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Bring back the hippies

When I moved to Ashland in 1993 the second (or third?) wave of post-1960’s hippie revival was in full bloom. They had dreads, wore tie-dye, smoked pot, played guitars, worshipped the Grateful Dead and were kind, gentle people. They were very much of the “peace and love” hippie sensibility as espoused by the demonstration on Ashland’s Plaza Aug. 31.

I have no idea where the hippies I knew went. The influx of travelers that Ashland has seen in the past 10 or so years are not hippies. Hordes of them arrive and leave throughout the tourist season, well aware that visitors with money to spend have arrived. Dot Fisher-Smith and her ilk can assert all they want that Ashland police are targeting the travelers. Quite the contrary. The Ashland police are doing their job.

I have been harassed, taunted and threatened by the travelers. I have had to step over and around them as they insist on taking space on public walkways. They have accused me of multiple personality flaws because I refused to speak to them or give them money. I have seen them relieve themselves publicly when a bathroom was available, watched as they allowed their pit bulls to run loose (I wonder when the first child will be mauled?), drink, fight, litter, play music at late hours and indulge in the kind of vitriol that would make a “peace and love” hippie blush.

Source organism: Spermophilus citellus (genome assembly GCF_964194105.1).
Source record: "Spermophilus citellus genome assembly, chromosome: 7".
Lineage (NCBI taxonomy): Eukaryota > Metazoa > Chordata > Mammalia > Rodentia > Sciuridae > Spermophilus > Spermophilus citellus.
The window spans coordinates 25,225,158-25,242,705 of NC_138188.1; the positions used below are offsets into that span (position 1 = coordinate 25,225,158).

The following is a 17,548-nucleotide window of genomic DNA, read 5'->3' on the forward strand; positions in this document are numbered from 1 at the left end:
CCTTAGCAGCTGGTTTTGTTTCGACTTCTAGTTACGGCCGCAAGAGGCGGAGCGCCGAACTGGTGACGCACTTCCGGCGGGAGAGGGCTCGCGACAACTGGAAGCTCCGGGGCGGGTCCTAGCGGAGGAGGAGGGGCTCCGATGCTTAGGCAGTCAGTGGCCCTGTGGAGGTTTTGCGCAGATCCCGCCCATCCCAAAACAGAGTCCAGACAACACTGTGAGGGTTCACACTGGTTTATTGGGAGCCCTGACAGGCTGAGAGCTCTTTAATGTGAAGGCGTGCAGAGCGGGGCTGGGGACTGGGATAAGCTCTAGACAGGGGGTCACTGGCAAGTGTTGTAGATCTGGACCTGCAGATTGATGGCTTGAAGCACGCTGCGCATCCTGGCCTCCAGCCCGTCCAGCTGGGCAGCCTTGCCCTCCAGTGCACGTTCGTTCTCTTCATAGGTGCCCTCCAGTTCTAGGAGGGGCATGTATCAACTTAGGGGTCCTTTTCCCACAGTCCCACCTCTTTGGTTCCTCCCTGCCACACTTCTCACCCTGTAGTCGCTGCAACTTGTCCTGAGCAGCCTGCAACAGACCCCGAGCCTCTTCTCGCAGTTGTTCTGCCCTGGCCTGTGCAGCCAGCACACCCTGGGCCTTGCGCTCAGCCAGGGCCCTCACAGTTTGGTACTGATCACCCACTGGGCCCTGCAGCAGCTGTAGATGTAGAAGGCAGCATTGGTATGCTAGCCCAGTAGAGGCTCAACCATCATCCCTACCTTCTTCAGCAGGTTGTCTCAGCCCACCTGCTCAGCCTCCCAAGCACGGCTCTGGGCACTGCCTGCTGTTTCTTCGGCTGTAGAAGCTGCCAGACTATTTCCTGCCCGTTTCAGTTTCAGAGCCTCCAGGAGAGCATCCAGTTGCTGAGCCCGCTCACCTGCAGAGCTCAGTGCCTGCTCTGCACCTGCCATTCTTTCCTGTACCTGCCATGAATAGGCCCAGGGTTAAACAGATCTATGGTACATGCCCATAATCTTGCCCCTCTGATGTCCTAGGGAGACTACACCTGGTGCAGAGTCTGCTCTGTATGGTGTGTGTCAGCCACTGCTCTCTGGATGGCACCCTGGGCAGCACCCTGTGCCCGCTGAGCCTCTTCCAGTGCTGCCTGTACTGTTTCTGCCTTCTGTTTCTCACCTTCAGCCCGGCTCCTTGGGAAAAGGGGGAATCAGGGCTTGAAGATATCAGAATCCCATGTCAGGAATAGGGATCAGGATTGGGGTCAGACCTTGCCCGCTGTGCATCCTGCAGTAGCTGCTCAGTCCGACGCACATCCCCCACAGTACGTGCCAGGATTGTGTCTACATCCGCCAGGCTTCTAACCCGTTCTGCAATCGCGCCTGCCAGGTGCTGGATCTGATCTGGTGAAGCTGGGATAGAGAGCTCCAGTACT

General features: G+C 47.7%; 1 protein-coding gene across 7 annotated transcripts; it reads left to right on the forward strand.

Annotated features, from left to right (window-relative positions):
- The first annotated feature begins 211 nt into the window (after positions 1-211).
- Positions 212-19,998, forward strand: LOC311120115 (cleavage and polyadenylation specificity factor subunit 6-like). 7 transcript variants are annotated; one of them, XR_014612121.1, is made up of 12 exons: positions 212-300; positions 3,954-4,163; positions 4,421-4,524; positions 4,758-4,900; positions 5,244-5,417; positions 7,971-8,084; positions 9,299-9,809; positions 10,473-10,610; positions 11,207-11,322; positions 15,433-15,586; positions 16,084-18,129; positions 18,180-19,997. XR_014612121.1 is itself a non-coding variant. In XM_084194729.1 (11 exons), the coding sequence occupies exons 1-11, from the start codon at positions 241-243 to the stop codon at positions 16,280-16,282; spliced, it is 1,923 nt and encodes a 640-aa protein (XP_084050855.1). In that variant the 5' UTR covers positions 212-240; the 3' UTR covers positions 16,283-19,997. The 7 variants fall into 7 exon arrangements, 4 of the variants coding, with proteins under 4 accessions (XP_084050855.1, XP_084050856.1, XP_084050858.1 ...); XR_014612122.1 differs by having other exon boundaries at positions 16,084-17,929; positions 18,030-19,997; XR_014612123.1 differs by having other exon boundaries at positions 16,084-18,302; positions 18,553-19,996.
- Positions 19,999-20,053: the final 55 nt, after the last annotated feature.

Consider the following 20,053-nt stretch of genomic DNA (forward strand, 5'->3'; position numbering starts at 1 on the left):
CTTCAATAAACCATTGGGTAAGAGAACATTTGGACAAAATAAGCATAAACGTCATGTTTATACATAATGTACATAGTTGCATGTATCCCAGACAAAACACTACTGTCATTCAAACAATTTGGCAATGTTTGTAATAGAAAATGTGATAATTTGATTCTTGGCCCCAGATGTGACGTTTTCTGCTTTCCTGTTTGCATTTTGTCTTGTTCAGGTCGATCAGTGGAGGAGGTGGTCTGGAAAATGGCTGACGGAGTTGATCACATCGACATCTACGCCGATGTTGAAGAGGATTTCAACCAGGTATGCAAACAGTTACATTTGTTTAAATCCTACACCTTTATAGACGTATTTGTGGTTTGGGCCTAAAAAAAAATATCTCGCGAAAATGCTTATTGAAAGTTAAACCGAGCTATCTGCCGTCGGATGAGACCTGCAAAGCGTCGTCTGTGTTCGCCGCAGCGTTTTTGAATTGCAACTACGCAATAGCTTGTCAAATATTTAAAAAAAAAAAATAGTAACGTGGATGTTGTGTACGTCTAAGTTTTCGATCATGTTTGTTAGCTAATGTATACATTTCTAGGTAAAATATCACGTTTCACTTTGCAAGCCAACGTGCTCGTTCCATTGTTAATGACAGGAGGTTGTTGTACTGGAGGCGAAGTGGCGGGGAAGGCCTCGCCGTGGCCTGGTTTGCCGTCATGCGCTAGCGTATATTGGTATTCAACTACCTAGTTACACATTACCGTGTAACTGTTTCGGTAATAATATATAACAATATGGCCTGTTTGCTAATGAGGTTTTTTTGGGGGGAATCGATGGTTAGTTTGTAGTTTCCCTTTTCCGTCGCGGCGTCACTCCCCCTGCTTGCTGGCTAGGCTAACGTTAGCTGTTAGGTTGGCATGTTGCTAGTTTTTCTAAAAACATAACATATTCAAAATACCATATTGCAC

These are not the hippies of the past, and to refer to them as hippies is inaccurate and an insult to hippies and hippie culture. Rather, the travelers I have encountered and observed are self-entitled, smug, contemptible opportunists. They show one face to tourists and another when they think they no one is watching, or harass those that refuse to indulge them. As a non-driver, I regularly see their tactics at play.

I do not for a moment pretend that we haven’t a problem in this country in how we treat the mentally ill and/or those with addiction issues. I want to see more socialist programs, but also I am not blind to the realities of the travelers. Many of them have made a conscious choice to live outside of mainstream society and set up an advantageous pass through Ashland.

To be clear, I don’t advocate that they must live a mainstream existence. I do however maintain that as they venture into society for their economic benefit they must adhere to its laws and maintain a sense of “peace and love” that so far has been lacking.

Finally, I would like to say to the Ashland Police Department: Thank you for your service and all that you do.

Christopher Johnson lives in Ashland.

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